Ryan Howes PhD, ABPP

In Therapy


The Ten Coolest Therapy Interventions, Honorable Mentions & Wrap Up

Ten Coolest Therapy Interventions: Wrap

Posted Mar 11, 2010

You're cooler just for knowing the coolest interventions in psychotherapy. Here it is, the entire Top Ten list along with a few techniques that almost made it and some concluding thoughts.

Talking and listening are the foundation of therapy, but sometimes therapists shake things up with procedures to focus attention on specific elements of healing. A few weeks ago I introduced a buffet table of psychotherapy techniques: some old favorites in the field as well as newcomers. My goal was to give a sense of what therapy provides beyond mere conversation and illustrate some of the unique ways theory is applied.

Descriptions of our work tend to focus on the various psychological theories we use rather than the techniques. Discussing theory does help explain the ideas that underlie the process, but techniques are how many of these theories are put into practice. I thought the techniques needed a series of their own. Just to keep things interesting, I made this overview a Top Ten list.

I also said in the introduction that ranking therapy interventions was fun, but pretty ridiculous. What some clients find transformative others may regard as worthless bunk. And much to some readers' chagrin, effectiveness outcome research was not part of my criteria. Instead, I chose the list based on five factors: creativity, boldness, compassion, mystery and a cool name. I then found experts for each one to describe its coolness. This was the most fun for me, having experts describe the interventions in their own words. Based on my subjective standards, here are the ten interventions that measure highest on this ambiguous yardstick. (click through to see the full article)

The Ten Coolest Therapy Interventions:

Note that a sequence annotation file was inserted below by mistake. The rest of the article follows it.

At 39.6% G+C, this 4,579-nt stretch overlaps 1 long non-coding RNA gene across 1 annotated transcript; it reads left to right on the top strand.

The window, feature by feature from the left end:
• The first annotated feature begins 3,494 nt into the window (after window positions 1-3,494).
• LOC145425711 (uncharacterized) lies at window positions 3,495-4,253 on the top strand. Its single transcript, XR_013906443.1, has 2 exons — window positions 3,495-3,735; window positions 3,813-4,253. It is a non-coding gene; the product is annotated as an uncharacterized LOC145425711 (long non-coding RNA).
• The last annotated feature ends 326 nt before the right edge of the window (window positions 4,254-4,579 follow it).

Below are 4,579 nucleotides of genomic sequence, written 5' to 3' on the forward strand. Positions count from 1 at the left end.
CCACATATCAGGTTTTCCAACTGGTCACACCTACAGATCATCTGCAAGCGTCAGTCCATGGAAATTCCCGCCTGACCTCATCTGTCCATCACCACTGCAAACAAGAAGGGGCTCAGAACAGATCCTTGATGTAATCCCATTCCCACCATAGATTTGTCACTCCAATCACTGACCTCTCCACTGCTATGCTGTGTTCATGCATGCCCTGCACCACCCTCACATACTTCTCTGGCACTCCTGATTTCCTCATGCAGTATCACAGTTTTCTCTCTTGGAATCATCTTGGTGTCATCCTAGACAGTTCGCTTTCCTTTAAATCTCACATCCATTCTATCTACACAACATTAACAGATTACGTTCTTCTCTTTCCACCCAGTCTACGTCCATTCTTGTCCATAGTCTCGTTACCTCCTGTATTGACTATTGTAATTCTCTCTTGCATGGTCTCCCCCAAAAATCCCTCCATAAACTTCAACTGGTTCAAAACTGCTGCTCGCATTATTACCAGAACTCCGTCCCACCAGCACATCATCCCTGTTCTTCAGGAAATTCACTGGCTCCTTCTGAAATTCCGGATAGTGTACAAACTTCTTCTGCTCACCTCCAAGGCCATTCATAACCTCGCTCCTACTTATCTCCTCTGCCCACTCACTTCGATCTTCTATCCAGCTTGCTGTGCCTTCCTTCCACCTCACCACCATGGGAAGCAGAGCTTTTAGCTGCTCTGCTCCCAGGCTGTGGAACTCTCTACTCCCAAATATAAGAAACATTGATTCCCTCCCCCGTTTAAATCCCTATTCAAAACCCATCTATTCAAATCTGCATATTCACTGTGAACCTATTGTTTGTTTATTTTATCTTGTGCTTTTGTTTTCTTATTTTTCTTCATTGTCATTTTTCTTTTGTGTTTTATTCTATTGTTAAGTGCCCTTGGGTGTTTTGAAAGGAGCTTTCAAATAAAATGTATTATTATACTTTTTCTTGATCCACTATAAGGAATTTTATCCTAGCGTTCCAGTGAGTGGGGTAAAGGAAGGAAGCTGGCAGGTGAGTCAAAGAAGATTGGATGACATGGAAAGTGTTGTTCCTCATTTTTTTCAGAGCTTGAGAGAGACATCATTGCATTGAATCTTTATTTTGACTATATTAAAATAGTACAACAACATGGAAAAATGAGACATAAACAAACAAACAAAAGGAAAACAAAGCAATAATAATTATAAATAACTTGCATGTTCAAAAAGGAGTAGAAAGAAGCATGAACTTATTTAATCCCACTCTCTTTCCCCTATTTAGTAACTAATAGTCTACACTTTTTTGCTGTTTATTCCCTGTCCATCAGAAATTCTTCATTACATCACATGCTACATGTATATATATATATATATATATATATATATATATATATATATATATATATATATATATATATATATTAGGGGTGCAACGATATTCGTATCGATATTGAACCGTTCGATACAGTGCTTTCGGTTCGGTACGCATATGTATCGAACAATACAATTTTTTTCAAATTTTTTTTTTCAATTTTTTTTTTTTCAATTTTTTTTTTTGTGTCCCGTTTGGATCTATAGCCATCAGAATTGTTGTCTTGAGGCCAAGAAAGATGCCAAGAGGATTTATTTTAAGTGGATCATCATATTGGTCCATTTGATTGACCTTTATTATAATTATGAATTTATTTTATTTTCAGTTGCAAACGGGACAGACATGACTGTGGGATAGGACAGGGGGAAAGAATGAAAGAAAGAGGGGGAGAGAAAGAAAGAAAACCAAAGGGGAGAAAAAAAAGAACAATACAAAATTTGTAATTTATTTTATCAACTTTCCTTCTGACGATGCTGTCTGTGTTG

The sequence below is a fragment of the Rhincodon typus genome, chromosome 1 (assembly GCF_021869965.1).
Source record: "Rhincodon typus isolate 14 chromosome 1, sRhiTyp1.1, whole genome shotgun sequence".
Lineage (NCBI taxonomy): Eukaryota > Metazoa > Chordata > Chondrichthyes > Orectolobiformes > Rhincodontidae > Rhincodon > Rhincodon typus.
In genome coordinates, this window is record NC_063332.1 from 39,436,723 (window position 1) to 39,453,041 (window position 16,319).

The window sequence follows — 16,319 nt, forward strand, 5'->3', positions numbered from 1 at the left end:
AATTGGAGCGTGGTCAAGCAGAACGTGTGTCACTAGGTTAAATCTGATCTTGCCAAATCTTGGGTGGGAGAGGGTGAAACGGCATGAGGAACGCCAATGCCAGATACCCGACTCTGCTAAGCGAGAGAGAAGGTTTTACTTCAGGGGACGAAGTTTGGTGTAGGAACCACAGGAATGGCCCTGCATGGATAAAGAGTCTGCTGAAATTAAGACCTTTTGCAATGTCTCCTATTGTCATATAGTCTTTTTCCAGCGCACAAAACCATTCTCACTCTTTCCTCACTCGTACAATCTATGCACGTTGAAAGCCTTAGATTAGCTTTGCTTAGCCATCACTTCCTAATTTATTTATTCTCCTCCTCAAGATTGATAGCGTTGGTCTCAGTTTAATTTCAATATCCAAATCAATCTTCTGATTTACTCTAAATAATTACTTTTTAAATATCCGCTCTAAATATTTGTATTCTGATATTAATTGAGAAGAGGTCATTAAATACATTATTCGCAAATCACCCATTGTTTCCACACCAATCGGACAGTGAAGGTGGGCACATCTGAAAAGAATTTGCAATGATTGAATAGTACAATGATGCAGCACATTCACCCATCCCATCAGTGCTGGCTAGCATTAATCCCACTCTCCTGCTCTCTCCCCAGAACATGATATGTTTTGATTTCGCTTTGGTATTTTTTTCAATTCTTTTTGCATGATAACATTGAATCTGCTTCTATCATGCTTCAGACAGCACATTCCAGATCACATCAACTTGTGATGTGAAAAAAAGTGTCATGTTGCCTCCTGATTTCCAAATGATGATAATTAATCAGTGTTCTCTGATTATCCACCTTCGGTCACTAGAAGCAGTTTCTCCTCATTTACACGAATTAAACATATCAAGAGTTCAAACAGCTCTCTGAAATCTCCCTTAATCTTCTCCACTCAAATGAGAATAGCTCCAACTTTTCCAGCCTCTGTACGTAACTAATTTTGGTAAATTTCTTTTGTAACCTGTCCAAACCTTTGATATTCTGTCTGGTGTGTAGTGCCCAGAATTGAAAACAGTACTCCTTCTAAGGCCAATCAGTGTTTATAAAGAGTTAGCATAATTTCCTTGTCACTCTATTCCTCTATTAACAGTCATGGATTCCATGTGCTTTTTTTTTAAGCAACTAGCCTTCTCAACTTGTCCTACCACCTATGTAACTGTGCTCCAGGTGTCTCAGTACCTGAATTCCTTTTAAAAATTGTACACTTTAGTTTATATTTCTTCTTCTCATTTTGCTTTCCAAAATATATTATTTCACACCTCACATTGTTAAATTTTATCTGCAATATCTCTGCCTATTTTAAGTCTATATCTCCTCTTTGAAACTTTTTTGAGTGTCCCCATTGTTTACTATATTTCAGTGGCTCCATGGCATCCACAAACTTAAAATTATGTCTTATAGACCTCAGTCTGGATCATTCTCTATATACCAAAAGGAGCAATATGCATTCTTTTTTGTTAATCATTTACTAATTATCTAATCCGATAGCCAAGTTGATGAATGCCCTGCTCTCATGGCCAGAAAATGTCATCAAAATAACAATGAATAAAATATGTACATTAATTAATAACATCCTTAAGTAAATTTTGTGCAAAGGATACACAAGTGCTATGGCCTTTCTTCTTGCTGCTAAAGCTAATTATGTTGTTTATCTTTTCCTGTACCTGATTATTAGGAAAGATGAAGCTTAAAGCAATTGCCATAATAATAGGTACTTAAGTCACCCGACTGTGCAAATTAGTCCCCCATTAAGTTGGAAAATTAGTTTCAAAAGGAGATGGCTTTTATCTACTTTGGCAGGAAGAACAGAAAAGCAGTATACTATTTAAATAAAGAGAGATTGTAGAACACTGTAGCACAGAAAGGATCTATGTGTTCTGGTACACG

• 10. The Miracle Question - What: One simple question that moves clients toward a solution-focused outcome. Why cool? Immediately shifts the brain toward positive thinking. Guest: Linda Metcalf, author and Solution-Focused Therapy expert.
  • 9. The Empty Chair - What: Telling off your demanding boss, even if the chair opposite you is empty. Why cool? Enabled millions of people to practice expressing how they really feel. Guest: Dan Bloom, President of the Association for the Advancement of Gestalt Therapy.
  • 8. Paradoxical Interventions - What: By prescribing the very symptom you want to eliminate, somehow you gain power and control. Why cool? Insight and progress sneak through the back door. Guest: Cloe Madanes, pioneer of Strategic Family Therapy.
  • 7. Voice Dialogue - What: A summit meeting between conflicted parts of self. Why cool? Helps clients understand how complex they are and work toward integration. Guest: Hal and Sidra Stone, founders of the Psychology of the Selves.
  • 6. Hunger Illusion - What: Stop yourself before acting on habit and see what comes up. Why cool? Gives powerful insight into the unconscious with no therapist required! Guest: George Weinberg, venerable psychologist and Hunger Illusion creator.
  • 5. Head-On Collision - What: ISTDP therapists are essentially resistance exterminators who eliminate harmful defenses. Why cool? It's quick, it's bold, it's hardcore, it's punk rock. Guest: Allan Abbas, leading researcher in ISTDP.